Our diversity and inclusion management principles value not only having a workforce that includes individuals of varied races, religions, ages, national origins, genders, parental status, sexual orientations, and gender identities and expresses, but also having a workforce that embraces differences in approaches, insights, ability, and experience.
Simply put, diversity means difference – individuality – unique – and it means variety. Diversity is also that set of characteristics, experiences, and values that cannot be changed which define an individual such as national origin, age, language, race, color, and ethnicity. Diversity also includes characteristics that define an individual which may change or that occur naturally such as religion, gender identity, socioeconomic level, veteran status, education level and family structure.
Inclusion is best exemplified in a work culture that encourages collaboration, learning from differences, flexibility, fairness and equal opportunity which collectively enhance organizational effectiveness. Inclusion leverages diversity throughout an organization so that all individuals are able to participate and contribute to their fullest potential.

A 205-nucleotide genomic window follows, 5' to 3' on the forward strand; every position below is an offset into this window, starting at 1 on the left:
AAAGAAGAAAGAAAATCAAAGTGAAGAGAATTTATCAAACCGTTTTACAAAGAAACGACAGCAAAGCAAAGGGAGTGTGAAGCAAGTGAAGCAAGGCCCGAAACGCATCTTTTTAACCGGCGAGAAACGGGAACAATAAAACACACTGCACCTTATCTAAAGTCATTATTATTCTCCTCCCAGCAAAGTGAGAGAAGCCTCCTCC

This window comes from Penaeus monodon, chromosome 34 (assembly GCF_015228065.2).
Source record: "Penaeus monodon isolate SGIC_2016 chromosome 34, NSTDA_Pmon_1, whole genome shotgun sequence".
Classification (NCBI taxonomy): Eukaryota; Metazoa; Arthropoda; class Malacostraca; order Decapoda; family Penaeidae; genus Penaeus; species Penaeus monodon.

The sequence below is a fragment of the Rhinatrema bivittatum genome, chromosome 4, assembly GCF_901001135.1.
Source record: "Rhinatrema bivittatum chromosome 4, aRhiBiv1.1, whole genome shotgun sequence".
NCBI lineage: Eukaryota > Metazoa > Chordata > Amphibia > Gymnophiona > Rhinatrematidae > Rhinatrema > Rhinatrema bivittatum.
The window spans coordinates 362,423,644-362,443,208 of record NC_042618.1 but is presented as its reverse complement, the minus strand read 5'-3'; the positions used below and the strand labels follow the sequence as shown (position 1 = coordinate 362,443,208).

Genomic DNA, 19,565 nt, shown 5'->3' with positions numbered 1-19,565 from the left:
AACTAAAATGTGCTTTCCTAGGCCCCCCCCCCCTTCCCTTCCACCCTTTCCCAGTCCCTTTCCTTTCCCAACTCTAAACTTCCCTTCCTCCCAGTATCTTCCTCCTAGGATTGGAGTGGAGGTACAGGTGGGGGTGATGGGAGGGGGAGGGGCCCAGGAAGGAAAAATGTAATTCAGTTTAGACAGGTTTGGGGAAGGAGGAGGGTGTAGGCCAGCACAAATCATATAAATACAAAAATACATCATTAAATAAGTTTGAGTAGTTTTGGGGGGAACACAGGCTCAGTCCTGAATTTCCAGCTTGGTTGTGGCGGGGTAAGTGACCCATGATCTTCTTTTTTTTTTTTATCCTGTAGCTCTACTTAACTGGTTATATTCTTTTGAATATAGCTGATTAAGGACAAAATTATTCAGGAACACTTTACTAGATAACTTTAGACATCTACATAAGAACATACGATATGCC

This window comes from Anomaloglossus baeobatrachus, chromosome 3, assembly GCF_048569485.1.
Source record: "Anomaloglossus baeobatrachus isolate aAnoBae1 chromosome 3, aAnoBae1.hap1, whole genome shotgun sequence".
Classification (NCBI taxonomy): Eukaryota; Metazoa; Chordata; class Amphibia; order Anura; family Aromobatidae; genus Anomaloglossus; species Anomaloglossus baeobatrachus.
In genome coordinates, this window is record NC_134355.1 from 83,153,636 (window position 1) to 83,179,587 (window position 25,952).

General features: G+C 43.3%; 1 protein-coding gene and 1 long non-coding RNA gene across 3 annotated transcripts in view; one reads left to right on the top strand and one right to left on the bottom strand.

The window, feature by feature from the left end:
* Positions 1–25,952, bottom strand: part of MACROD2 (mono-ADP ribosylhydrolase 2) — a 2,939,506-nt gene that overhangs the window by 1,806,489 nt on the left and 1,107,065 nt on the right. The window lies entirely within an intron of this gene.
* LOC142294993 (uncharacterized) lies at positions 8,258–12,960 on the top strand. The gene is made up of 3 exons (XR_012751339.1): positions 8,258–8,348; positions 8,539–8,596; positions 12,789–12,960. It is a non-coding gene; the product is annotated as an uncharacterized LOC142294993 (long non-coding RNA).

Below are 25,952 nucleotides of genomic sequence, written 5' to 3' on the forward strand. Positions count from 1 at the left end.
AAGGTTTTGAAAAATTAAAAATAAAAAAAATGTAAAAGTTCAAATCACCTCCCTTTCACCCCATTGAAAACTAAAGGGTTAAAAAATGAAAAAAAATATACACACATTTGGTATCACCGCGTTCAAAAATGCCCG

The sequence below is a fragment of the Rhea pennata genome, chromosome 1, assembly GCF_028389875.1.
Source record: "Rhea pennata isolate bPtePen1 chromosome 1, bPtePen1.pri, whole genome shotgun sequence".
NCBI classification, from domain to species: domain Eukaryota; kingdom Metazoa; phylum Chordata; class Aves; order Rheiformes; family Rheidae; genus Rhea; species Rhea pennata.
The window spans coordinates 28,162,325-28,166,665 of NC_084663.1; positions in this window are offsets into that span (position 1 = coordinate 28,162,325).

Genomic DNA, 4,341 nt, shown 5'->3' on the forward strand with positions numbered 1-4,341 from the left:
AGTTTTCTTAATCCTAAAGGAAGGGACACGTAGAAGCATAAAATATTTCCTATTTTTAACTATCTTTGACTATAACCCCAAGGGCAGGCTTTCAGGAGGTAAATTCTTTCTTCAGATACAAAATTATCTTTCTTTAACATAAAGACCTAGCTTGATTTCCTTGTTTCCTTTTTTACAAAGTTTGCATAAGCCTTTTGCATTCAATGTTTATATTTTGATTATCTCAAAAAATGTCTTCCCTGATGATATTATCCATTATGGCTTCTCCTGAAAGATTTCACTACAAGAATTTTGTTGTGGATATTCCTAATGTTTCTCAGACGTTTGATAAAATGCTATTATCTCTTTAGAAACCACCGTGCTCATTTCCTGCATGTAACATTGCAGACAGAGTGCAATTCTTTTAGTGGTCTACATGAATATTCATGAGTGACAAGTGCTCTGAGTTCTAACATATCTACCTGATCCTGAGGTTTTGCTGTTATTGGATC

- Get beyond individual bias or misconceptions about others.
- Make better use of the individual talent and experiences of coworkers and subordinates.
- Access a variety of viewpoints and experiences.
- Feeling of inclusion results in higher employee engagement and productivity.
- Enhances working relationships.
Diversity and Inclusion Program Committees are utilized to achieve CBP’s organizational goal to improve diversity awareness and inclusion within our workforce. The committees exist at most CBP locations and engage in planning events and activities to enhance culture awareness, appreciation, and community outreach.
DIPC members do not have the authority to handle EEO complaint matters. Therefore, the person who wants to present an EEO complaint matter should be referred to the servicing DCR Officer.
The key is to be creative. An effective and educational diversity and inclusion program does not have to be expensive. Examples include displays, showing of relevant videos, local speakers at lunch ‘n learns, and cultural food sampling provided by employees.
Supervisors’ support of DIPCs may include:
- Volunteering to serve on local DIPC. All CBP employees, regardless of grade or title are encouraged to be active on local committees.
- Encourage subordinates to become members of the DIPC, and support their interest in doing so.
- Participate in and/or contribute to local diversity and inclusion events and observance programs. This goes beyond just attending the events. Perhaps you have ethnic artifacts that you would like to loan for a display, or you are willing to serve as a guest speaker for a program, or know someone who would be interested in doing so.